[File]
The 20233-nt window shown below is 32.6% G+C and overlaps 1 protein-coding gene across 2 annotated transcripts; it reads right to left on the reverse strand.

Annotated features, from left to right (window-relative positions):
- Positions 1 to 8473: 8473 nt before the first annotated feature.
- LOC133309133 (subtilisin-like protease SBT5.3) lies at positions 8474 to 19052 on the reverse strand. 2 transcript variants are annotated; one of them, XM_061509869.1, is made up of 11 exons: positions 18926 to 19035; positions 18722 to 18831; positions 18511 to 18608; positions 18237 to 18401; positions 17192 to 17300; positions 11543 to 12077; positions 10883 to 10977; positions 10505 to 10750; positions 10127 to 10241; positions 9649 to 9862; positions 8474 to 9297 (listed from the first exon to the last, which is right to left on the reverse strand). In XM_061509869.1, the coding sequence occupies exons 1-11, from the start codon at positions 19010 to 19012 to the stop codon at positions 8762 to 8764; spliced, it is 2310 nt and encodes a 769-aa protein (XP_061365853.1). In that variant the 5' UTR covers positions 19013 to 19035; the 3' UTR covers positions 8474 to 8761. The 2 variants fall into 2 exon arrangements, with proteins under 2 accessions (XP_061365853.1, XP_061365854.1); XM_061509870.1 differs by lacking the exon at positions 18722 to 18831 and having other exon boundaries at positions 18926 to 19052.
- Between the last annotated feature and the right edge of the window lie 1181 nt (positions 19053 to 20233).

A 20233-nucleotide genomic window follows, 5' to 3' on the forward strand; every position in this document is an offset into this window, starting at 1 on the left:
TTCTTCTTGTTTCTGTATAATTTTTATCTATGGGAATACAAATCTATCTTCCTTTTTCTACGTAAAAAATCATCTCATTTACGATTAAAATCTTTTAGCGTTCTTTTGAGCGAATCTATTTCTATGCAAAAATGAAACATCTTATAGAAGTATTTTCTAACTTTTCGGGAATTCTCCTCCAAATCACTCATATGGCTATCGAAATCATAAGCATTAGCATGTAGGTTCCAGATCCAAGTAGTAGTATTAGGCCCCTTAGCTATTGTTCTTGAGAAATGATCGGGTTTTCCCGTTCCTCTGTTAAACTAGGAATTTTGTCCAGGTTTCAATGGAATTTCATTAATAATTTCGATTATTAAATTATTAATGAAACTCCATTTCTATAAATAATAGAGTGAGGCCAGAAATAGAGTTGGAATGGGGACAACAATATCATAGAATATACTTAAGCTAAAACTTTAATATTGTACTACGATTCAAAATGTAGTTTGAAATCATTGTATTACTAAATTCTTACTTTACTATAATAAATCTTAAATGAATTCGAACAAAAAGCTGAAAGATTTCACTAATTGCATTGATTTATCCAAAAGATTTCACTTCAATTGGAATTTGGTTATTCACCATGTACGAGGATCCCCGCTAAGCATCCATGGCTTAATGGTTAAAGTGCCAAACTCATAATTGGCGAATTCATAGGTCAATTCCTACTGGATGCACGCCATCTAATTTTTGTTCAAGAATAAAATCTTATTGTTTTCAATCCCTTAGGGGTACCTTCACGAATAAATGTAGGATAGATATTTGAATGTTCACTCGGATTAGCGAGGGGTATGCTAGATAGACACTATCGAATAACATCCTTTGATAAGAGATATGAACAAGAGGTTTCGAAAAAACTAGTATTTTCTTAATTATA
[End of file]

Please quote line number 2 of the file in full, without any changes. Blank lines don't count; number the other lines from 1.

Annotated features, from left to right (window-relative positions):